JOHN WESLEY AND THE QUAKERS
VISITS TO A DARTMOOR VILLAGE By HERBERT RICHARDS, Of Penzance.
About 20 miles west of Exeter, on the border of the Dartmoor country, lies the delightful village of Sticklepath. Situated at a considerable height above the sea level, it enjoys all the advantages of the invigorating air, the sparkling streams, and the romantic scenery with which the so-called Dartmoor Forest abounds, and is one of the prettiest villages Devonshire.
Sticklepath derives its name from the steep, or stickle, path that leads up to the surrounding hills. From earliest times man has made his abode on this enchanted spot. Centuries before our civilization it was the scene of human struggles and triumphs. The neighbourhood abounds with objects of historic and prehistoric interest. Sacred avenues and circles, huge menhirs and cromlechs, in fair state of preservation, bear testimony to the crude ambitions of primitive man. Often the plough has turned up the weapons of his warfare and the implements of his toil. The flint arrowhead, the knife, and sometimes the Celt hammer or axe have rewarded the wary antiquary.
FIRST MEETING. The village, lying as it does on the main road from Exeter to Plymouth and Cornwall, was visited various occasions by John Wesley on his journey to and from the Delectable Duchy. His first visit is thus recorded m his journal: –
Sept. 22, 1743. We were riding through a village called Sticklepath when one stopped me in the street and asked me abruptly: “Is not thy name Wesley?” Immediately two or three came up and told me I must stop there. I did so, and before we had spoken many words our souls took acquaintance of each other. I found they were called Quakers. But that hurt me not, seeing the love of God was in their hearts.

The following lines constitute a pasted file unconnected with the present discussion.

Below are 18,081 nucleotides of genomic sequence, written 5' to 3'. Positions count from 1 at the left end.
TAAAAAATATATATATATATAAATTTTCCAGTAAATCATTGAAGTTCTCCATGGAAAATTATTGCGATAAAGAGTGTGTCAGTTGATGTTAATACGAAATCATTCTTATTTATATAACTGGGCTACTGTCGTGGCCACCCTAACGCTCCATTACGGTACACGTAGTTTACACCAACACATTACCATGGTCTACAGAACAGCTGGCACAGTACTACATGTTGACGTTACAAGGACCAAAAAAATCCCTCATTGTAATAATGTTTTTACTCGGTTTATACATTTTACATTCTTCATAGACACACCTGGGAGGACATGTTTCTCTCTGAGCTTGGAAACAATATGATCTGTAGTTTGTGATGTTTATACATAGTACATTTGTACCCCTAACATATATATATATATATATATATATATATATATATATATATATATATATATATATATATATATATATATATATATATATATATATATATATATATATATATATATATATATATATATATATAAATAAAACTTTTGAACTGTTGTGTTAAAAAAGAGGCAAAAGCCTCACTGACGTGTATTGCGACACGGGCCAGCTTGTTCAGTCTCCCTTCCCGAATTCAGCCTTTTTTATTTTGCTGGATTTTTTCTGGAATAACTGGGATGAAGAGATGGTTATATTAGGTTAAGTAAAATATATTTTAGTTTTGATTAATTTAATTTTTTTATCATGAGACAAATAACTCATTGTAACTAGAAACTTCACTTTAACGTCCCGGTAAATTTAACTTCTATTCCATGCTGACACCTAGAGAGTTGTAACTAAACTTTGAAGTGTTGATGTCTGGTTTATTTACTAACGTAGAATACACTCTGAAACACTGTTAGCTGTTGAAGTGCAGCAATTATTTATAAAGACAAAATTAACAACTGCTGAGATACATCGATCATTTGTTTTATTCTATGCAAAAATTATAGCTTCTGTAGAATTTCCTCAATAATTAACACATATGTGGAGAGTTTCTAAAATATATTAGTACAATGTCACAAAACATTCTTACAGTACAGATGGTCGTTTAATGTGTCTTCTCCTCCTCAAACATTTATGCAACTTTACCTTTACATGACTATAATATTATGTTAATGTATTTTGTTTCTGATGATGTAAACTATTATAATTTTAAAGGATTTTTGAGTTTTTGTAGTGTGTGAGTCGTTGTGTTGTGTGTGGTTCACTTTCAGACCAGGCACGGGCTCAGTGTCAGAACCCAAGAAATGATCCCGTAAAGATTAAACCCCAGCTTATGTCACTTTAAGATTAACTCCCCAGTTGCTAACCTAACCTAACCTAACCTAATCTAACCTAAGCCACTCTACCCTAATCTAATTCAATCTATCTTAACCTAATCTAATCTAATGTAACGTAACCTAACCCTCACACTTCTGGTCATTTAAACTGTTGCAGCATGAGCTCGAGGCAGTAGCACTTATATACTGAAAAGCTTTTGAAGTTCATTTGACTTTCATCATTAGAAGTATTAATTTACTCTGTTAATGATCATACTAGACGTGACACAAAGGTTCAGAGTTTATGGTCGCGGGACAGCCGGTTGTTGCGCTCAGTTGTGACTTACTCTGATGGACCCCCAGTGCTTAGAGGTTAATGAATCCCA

Sunday. April 1, 1744, Wesley again visited Sticklepath. The previous day he had ridden from Chard, a distance of nearly 40 miles, to the adjacent village of Crockernwell, a place that afterwards became of some importance as a station to the old coaches running between Plymouth and Exeter. After a heavy journey through storm, hail, and snow, Wesley reached Crockernwell at 9 o’clock in the evening and remained there all night.
FAMILY OF ENDICOT. During his brief Sabbath rest at Sticklepath, Wesley read the account of John Endicot, Governor of New England, and his connection with those who beat and imprisoned so many of the poor Quakers and murdered William Robinson, Marmaduke Stephenson and others.
“Who would have looked for father inquisitors at Boston?” observed Wesley. “Surely these men did not cry out against Popish cruelty?” It is a striking coincidence, but one which may explain how Wesley met with that particular report at Sticklepath, that Endicot was the most prevalent name in the Dartmoor district, and it is well known that a family bearing that name and belonging to that neighbourhood were among the early emigrants to New England, from which family Mrs. Joseph Chamberlain traced her descent.
The next day Wesley preached at 5 a.m., and afterwards left for Launceston. On the afternoon of the 17th the great evangelist returned to Sticklepath and again conducted Divine service, and afterwards left for Crediton, some thirteen miles distant, only to find the town reduced to ruins as the result of a recent fire.
Wesley next visited Sticklepath on Monday, September 1, 1746, when on his way to Cornwall with T. Butts. Early in the morning of that day, having conducted a service, they left Middlezoy, near Bridgwater, for the long ride of 60 miles to the Devonshire village. It was a day of heavy rain, and by noon the travellers were thoroughly wet. They reached Sticklepath in the evening, and left early next day for Plymouth Dock.
LAST RECORDED. On Tuesday, September 16, Wesley paid his last recorded visit to his Quaker friends of Dartmoor. That Wesley should have elected on various occasions to stay the night at Sticklepath, in preference to Exeter or Okehampton, is suggestive that, his friendship with this people was of more than ordinary interest to him.